It was mid-July 2016 when Neil Jenkins learned that someone had hacked the Illinois Board of Elections. Jenkins was a director in the Office of Cybersecurity and Communications at the Department of Homeland Security, the domestic agency with a congressional mandate to protect “critical infrastructure.” Although election systems were not yet formally designated as such — that wouldn’t happen until January 2017 — it was increasingly clear that the presidential election was becoming a national-security issue. Just a month before, Americans had been confronted with the blockbuster revelation that Russian government actors had hacked the Democratic National Committee’s servers and stolen private email and opposition research against Donald Trump, the Republican presidential candidate.
And now, it emerged, someone was trying to infiltrate the election system itself. The Illinois intruders had quietly breached the network in June and spent weeks conducting reconnaissance. After alighting on the state’s voter-registration database, they downloaded information on hundreds of thousands of voters. Then something went wrong, and the attackers crashed a server, alerting officials to their presence.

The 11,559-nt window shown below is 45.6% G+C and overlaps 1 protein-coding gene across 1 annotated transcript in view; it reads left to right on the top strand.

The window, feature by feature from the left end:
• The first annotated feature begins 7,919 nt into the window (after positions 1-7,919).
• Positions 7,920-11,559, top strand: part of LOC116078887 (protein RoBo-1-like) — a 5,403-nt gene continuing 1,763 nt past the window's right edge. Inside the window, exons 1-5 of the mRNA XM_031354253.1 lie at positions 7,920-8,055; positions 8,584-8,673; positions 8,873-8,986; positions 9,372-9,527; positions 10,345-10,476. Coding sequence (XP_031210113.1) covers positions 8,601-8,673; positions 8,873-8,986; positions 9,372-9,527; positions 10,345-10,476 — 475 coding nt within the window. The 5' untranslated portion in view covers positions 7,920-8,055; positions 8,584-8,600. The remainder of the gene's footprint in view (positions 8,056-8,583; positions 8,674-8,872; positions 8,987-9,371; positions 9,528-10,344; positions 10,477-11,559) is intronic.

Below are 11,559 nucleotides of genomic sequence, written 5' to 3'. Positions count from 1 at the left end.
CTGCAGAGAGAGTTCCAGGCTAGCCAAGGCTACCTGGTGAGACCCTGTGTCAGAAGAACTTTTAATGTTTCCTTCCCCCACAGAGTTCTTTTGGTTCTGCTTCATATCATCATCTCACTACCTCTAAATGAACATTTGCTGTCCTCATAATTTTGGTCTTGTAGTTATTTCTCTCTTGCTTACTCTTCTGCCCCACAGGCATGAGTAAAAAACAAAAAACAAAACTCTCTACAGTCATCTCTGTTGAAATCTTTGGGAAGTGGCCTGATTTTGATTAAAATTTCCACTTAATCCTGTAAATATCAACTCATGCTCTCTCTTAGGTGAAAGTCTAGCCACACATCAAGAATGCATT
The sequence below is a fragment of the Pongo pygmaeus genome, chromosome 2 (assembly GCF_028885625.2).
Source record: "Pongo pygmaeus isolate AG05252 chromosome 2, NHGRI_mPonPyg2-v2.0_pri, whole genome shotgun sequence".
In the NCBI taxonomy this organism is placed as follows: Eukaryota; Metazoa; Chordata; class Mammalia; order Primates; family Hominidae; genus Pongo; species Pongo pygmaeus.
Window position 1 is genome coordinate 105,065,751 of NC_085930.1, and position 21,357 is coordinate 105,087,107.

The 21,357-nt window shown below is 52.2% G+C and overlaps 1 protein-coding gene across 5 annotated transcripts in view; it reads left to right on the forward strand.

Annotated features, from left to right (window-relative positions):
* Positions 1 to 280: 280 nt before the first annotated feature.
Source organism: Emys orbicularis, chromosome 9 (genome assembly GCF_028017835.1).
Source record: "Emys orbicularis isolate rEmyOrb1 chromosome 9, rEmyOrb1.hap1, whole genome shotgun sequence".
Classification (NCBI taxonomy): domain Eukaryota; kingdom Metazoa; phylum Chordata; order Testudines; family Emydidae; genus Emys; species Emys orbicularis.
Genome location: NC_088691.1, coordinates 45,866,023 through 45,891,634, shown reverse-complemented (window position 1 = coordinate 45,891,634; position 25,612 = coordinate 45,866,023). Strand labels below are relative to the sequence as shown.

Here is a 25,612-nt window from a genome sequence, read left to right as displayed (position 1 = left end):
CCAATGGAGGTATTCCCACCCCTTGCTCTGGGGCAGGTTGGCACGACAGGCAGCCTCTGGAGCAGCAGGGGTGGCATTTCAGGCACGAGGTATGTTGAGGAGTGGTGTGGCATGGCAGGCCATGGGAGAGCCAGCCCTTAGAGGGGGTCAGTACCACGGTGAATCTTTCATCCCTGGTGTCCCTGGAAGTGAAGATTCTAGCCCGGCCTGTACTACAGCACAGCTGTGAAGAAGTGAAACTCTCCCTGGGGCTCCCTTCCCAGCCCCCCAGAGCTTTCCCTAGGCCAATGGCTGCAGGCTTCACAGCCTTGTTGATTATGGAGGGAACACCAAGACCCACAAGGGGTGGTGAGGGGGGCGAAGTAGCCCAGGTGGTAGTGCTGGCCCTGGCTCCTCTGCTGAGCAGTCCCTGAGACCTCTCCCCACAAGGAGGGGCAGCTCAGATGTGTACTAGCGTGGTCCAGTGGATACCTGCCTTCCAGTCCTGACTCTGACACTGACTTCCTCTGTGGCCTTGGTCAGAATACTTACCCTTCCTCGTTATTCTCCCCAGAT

It soon became clear that this would not be the last attack. In early August, Jenkins learned of another breach, this one on an Arizona state website, and it appeared to come from one of the same I.P. addresses that had been used to attack Illinois. This time, the intruders installed malware, as if setting the stage for further assault. Then reports from other states began to pour in, saying that the same I.P. addresses appeared to be probing their voter-registration networks. Against that backdrop, the D.N.C. hack was looking less like an isolated incident.
“We started to ask: Are these things related?” Jenkins recalled. “Are they the same actors? Is this some kind of concerted effort?” He and his team realized that if Russian hackers were trying to disrupt the coming elections, D.H.S. needed to quickly get in touch with the state and local officials who ran them. But whom do you call when there are more than 10,000 election jurisdictions in the United States?